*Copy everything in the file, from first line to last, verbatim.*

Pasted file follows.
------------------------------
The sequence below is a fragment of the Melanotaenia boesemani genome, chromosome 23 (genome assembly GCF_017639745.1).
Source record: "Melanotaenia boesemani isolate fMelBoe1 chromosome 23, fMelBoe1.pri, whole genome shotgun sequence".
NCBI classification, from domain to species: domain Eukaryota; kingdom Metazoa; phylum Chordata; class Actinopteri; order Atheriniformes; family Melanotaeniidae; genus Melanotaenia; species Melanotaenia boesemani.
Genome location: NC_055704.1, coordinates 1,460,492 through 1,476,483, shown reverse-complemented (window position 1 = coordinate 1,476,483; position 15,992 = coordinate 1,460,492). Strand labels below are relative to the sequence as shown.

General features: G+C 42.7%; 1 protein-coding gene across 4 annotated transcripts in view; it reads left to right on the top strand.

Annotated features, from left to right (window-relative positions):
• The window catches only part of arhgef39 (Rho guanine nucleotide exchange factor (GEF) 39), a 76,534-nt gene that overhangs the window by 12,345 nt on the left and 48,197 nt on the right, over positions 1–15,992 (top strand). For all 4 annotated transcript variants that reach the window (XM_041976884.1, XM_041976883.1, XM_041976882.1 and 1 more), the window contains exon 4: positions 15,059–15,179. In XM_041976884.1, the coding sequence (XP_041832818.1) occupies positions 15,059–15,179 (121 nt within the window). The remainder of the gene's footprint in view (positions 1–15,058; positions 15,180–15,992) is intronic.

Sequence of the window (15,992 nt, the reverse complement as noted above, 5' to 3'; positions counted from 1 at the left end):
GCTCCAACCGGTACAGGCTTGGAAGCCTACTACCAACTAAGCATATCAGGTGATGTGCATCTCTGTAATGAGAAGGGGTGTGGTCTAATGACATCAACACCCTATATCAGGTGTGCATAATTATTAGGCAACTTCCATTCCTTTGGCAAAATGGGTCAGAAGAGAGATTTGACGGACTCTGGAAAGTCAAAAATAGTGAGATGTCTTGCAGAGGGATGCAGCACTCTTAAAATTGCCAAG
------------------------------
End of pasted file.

The sequence below is a fragment of the Melanotaenia boesemani genome, chromosome 23 (genome assembly GCF_017639745.1).
Source record: "Melanotaenia boesemani isolate fMelBoe1 chromosome 23, fMelBoe1.pri, whole genome shotgun sequence".
NCBI classification, from domain to species: domain Eukaryota; kingdom Metazoa; phylum Chordata; class Actinopteri; order Atheriniformes; family Melanotaeniidae; genus Melanotaenia; species Melanotaenia boesemani.
Genome location: NC_055704.1, coordinates 1,460,492 through 1,476,483, shown reverse-complemented (window position 1 = coordinate 1,476,483; position 15,992 = coordinate 1,460,492). Strand labels below are relative to the sequence as shown.

General features: G+C 42.7%; 1 protein-coding gene across 4 annotated transcripts in view; it reads left to right on the top strand.

Annotated features, from left to right (window-relative positions):
• The window catches only part of arhgef39 (Rho guanine nucleotide exchange factor (GEF) 39), a 76,534-nt gene that overhangs the window by 12,345 nt on the left and 48,197 nt on the right, over positions 1–15,992 (top strand). For all 4 annotated transcript variants that reach the window (XM_041976884.1, XM_041976883.1, XM_041976882.1 and 1 more), the window contains exon 4: positions 15,059–15,179. In XM_041976884.1, the coding sequence (XP_041832818.1) occupies positions 15,059–15,179 (121 nt within the window). The remainder of the gene's footprint in view (positions 1–15,058; positions 15,180–15,992) is intronic.

Sequence of the window (15,992 nt, the reverse complement as noted above, 5' to 3'; positions counted from 1 at the left end):
GCTCCAACCGGTACAGGCTTGGAAGCCTACTACCAACTAAGCATATCAGGTGATGTGCATCTCTGTAATGAGAAGGGGTGTGGTCTAATGACATCAACACCCTATATCAGGTGTGCATAATTATTAGGCAACTTCCATTCCTTTGGCAAAATGGGTCAGAAGAGAGATTTGACGGACTCTGGAAAGTCAAAAATAGTGAGATGTCTTGCAGAGGGATGCAGCACTCTTAAAATTGCCAAG